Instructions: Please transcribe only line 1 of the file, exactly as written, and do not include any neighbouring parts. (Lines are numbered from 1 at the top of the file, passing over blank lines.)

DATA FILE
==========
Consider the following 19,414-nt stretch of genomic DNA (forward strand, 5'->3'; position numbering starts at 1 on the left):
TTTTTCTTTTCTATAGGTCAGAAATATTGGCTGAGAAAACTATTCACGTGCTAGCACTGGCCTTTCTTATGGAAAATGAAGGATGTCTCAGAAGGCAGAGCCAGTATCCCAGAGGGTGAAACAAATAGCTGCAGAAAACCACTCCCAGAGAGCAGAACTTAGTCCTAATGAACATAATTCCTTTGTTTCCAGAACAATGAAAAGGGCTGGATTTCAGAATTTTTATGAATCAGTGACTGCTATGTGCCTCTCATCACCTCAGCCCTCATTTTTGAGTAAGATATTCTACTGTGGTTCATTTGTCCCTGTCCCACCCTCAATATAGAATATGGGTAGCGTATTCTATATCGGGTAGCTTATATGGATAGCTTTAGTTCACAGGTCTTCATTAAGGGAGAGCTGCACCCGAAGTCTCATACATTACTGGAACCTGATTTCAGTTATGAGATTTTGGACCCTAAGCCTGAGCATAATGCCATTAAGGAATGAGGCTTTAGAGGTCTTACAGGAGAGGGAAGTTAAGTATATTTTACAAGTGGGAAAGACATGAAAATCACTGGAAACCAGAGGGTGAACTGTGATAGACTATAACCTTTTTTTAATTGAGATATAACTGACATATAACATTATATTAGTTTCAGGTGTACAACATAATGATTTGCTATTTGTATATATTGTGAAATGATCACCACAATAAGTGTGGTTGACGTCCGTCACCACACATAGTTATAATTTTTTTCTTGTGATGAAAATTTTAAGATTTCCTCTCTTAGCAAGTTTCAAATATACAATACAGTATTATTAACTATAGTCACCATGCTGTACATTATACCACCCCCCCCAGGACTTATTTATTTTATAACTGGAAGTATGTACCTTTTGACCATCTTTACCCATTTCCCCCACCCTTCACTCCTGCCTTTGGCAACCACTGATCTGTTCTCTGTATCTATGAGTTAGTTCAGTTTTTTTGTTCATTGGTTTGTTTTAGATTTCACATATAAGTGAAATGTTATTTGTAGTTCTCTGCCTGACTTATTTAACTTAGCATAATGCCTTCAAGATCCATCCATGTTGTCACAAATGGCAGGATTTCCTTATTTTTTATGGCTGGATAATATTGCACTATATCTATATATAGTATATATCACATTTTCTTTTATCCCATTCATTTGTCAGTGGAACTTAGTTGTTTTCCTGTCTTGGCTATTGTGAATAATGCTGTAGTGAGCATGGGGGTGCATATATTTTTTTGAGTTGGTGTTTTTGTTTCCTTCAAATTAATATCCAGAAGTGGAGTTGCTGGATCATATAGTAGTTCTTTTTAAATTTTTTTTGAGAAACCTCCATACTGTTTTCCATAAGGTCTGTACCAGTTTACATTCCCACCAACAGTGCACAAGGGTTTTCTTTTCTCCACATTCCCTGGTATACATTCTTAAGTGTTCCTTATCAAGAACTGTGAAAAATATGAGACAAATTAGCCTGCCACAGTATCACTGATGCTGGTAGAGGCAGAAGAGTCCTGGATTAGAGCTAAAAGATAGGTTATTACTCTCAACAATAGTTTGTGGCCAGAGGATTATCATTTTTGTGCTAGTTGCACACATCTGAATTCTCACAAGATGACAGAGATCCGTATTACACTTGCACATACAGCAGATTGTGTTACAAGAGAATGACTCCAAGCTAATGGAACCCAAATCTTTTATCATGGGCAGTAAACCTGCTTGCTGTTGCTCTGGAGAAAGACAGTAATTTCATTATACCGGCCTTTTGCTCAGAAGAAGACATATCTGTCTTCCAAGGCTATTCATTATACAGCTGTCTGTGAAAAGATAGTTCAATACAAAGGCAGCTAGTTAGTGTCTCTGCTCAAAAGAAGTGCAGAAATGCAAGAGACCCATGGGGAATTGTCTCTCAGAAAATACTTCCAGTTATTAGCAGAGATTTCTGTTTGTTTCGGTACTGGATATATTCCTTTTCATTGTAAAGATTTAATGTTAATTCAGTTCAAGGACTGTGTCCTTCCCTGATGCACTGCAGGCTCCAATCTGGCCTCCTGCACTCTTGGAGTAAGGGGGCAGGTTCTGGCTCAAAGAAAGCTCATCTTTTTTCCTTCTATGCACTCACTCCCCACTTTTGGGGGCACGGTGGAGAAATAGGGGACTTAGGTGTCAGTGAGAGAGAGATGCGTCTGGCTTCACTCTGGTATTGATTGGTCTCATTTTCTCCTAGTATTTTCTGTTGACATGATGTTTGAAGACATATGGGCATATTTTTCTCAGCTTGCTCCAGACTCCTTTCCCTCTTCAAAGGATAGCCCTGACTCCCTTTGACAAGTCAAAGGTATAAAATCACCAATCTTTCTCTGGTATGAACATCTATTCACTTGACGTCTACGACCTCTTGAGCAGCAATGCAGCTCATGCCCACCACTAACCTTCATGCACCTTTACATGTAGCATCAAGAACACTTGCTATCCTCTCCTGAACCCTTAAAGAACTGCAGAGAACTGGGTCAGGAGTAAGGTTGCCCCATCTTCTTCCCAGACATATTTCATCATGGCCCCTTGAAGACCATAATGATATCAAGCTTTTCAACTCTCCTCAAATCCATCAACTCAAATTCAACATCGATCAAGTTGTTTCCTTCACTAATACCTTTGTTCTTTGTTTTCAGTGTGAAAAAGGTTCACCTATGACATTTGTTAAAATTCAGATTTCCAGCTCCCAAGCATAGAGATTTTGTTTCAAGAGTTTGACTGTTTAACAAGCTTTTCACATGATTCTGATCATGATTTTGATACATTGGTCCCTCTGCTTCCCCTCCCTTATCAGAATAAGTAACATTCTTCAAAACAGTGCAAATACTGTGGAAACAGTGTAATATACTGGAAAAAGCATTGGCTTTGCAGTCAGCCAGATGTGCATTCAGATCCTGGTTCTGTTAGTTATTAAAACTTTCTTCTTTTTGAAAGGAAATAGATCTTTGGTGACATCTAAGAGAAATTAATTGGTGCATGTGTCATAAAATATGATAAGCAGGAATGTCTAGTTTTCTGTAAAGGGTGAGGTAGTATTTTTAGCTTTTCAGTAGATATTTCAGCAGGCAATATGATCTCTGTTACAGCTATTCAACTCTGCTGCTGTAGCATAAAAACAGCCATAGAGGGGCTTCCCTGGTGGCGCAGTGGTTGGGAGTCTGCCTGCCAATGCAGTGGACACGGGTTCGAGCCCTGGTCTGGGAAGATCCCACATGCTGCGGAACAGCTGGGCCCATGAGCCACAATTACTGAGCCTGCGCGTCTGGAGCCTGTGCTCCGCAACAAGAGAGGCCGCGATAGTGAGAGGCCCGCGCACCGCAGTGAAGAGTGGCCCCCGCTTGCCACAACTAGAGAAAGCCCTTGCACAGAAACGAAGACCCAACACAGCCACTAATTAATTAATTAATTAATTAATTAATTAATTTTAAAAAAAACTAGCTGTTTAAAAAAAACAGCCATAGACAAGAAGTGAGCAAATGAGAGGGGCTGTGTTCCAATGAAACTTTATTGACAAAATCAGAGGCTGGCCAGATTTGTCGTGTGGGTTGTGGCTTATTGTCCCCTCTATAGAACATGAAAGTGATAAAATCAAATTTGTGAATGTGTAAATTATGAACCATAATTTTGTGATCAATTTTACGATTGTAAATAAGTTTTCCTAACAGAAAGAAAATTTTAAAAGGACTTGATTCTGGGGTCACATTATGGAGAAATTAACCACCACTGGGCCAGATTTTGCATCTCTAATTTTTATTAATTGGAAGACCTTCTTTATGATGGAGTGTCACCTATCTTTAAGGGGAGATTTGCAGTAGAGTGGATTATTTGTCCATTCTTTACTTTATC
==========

Consider the following 19,414-nt stretch of genomic DNA (forward strand, 5'->3'; position numbering starts at 1 on the left):